Ratepayers pay up overdue amounts
IT might have been a scare tactic, but a threat to seize property in lieu of overdue rates has worked a treat for Rockhampton Regional Council.
Arrears have almost halved since June – down from $10.3 million to a shade under $6 million at the end of August.
Mayor Brad Carter said while there was still room for improvement, talk of selling land to recover money owed had made a difference.
There had been a surge of payments by landowners worried at the prospect of having their properties confiscated.
In percentage terms, the level of arrears has dropped from a high of 8.36% in June to 4.49% but the council's financial officers have warned that there could be a rise again.
“A combination of vigour and diligence by our financial management team and impending risk of losing properties has brought about a considerable improvement in arrears,” Cr Carter said.
Councillors this week ordered a report on whether to establish an independent advisory board to help people who fell into financial difficulty.
The mayor says he believes the council would benefit from advisory bodies offering independent advice to councillors.
“I am very keen to establish advisory boards to assist councillors, and that could include a group to provide assistance to ratepayers who are finding it hard to cope,” he said.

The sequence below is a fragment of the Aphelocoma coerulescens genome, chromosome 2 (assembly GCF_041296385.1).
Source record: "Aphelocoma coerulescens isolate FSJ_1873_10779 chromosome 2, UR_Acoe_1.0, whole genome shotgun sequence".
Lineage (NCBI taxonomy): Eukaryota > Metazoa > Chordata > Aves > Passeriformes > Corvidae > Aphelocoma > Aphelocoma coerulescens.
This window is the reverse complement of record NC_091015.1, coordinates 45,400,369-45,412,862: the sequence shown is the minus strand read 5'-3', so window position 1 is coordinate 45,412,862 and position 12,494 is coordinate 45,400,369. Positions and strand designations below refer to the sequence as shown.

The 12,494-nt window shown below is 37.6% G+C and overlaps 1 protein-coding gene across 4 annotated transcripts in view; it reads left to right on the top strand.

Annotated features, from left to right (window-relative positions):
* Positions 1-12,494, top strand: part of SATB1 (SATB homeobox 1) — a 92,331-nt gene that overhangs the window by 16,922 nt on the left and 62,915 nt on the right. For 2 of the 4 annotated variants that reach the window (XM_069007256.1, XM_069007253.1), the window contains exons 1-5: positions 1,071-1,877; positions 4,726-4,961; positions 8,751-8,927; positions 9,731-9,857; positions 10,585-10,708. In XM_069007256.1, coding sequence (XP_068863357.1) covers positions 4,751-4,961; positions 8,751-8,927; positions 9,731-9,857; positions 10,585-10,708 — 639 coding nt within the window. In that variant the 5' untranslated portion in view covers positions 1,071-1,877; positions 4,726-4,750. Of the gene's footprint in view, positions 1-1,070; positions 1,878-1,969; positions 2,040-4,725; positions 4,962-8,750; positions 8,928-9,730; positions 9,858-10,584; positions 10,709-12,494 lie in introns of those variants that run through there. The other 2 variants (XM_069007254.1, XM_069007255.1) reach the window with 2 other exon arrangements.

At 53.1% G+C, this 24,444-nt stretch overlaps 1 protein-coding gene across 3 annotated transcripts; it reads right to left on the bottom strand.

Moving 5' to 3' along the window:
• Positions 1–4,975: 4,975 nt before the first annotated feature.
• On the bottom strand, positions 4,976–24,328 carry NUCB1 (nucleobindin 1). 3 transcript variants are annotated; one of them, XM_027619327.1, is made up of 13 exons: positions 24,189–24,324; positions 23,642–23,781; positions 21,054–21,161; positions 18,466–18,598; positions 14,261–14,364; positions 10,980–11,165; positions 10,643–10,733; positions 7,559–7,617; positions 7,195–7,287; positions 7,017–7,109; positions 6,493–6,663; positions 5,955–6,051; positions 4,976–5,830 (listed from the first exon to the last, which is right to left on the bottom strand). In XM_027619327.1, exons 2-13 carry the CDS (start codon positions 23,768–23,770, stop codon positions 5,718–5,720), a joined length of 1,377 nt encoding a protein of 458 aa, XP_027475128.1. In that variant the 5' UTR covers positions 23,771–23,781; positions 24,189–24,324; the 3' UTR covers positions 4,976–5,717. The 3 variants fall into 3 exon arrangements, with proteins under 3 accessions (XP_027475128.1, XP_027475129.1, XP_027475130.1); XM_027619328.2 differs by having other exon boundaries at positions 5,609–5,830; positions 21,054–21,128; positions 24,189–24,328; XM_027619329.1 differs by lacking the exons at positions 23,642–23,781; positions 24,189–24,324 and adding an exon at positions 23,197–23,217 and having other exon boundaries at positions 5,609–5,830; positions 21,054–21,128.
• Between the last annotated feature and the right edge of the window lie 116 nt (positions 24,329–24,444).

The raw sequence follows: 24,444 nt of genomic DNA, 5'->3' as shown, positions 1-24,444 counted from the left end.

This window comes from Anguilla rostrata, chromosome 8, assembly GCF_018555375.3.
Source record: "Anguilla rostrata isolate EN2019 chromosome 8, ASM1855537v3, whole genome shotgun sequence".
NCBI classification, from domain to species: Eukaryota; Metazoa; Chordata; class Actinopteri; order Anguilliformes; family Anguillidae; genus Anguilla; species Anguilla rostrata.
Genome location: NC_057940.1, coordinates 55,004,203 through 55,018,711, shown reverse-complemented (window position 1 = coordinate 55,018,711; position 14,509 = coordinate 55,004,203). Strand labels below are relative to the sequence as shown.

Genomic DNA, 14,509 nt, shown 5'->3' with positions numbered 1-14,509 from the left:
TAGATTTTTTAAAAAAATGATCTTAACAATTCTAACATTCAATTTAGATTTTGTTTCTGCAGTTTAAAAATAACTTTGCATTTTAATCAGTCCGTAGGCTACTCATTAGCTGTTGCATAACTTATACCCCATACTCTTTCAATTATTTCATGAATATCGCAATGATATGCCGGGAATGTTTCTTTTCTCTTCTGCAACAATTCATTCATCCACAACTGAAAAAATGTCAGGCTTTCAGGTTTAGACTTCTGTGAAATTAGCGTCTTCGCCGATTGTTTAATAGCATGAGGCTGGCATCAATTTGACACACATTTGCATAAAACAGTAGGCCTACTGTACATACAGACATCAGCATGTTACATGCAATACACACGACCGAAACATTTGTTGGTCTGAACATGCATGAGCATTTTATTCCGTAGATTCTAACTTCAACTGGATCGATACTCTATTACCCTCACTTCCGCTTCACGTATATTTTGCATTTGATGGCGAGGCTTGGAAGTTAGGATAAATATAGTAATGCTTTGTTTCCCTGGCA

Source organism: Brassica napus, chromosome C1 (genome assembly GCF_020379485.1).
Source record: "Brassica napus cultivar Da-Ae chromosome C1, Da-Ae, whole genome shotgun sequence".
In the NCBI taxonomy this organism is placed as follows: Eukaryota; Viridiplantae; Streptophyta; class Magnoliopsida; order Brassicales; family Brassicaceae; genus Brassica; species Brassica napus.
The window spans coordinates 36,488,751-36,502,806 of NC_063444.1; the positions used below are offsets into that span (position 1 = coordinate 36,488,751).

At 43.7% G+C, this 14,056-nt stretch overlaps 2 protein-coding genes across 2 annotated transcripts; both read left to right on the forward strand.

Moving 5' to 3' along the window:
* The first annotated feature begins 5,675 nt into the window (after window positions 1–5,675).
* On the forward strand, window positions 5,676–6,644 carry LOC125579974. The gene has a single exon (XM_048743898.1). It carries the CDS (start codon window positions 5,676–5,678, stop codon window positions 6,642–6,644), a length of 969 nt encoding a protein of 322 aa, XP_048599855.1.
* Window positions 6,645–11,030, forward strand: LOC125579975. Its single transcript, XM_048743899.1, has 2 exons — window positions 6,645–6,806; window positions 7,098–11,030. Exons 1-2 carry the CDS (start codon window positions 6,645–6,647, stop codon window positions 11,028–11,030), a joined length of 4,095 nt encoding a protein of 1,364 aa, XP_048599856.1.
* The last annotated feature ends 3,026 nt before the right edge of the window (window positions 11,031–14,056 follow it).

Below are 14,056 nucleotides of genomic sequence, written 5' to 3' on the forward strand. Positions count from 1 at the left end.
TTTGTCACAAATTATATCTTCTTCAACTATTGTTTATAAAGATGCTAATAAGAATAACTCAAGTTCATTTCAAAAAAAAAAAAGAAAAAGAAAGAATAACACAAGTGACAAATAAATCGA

The authority is also at pains to point out that it is not responsible for land valuations, which are carried out by the State Government.
Cr Brett Svendsen said he was shocked to discover that the majority of businesses chose not to contest their valuations, even though they could save a lot of money by lodging an appeal.
“It's quite an easy process and it's well worth spending some time to do it. My advice is don't just accept the valuation that is handed down.”
The mayor said he understood community anger at the latest round of valuations, particularly of business premises.
“There are some real anomalies out there and a lot of angry people.”